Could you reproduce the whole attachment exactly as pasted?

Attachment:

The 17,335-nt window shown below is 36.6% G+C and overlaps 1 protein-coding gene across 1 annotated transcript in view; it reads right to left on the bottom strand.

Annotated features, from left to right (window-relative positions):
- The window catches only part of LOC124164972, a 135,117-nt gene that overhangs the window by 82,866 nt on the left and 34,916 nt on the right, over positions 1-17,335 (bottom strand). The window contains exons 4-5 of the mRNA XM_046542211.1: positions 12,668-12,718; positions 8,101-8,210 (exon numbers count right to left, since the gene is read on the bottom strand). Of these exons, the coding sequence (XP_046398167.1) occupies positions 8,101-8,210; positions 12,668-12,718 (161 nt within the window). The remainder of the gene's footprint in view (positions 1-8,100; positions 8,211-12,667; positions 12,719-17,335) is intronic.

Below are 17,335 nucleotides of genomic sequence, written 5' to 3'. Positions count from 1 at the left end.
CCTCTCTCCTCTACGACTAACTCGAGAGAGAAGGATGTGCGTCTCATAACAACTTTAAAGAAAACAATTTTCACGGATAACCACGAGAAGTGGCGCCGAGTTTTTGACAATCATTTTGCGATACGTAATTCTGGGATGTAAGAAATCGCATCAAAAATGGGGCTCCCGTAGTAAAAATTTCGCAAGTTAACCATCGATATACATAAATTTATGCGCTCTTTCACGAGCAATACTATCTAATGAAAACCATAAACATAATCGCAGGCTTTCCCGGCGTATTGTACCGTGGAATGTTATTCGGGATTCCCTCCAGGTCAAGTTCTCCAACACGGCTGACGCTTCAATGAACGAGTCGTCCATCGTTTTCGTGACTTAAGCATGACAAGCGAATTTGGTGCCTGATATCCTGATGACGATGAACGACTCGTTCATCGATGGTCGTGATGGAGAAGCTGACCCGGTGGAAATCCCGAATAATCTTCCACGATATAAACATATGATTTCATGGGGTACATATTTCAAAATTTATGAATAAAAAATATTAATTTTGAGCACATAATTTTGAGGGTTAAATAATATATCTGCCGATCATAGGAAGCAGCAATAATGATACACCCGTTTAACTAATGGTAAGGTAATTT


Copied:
The 17,335-nt window shown below is 36.6% G+C and overlaps 1 protein-coding gene across 1 annotated transcript in view; it reads right to left on the bottom strand.

Annotated features, from left to right (window-relative positions):
- The window catches only part of LOC124164972, a 135,117-nt gene that overhangs the window by 82,866 nt on the left and 34,916 nt on the right, over positions 1-17,335 (bottom strand). The window contains exons 4-5 of the mRNA XM_046542211.1: positions 12,668-12,718; positions 8,101-8,210 (exon numbers count right to left, since the gene is read on the bottom strand). Of these exons, the coding sequence (XP_046398167.1) occupies positions 8,101-8,210; positions 12,668-12,718 (161 nt within the window). The remainder of the gene's footprint in view (positions 1-8,100; positions 8,211-12,667; positions 12,719-17,335) is intronic.

Below are 17,335 nucleotides of genomic sequence, written 5' to 3'. Positions count from 1 at the left end.
CCTCTCTCCTCTACGACTAACTCGAGAGAGAAGGATGTGCGTCTCATAACAACTTTAAAGAAAACAATTTTCACGGATAACCACGAGAAGTGGCGCCGAGTTTTTGACAATCATTTTGCGATACGTAATTCTGGGATGTAAGAAATCGCATCAAAAATGGGGCTCCCGTAGTAAAAATTTCGCAAGTTAACCATCGATATACATAAATTTATGCGCTCTTTCACGAGCAATACTATCTAATGAAAACCATAAACATAATCGCAGGCTTTCCCGGCGTATTGTACCGTGGAATGTTATTCGGGATTCCCTCCAGGTCAAGTTCTCCAACACGGCTGACGCTTCAATGAACGAGTCGTCCATCGTTTTCGTGACTTAAGCATGACAAGCGAATTTGGTGCCTGATATCCTGATGACGATGAACGACTCGTTCATCGATGGTCGTGATGGAGAAGCTGACCCGGTGGAAATCCCGAATAATCTTCCACGATATAAACATATGATTTCATGGGGTACATATTTCAAAATTTATGAATAAAAAATATTAATTTTGAGCACATAATTTTGAGGGTTAAATAATATATCTGCCGATCATAGGAAGCAGCAATAATGATACACCCGTTTAACTAATGGTAAGGTAATTT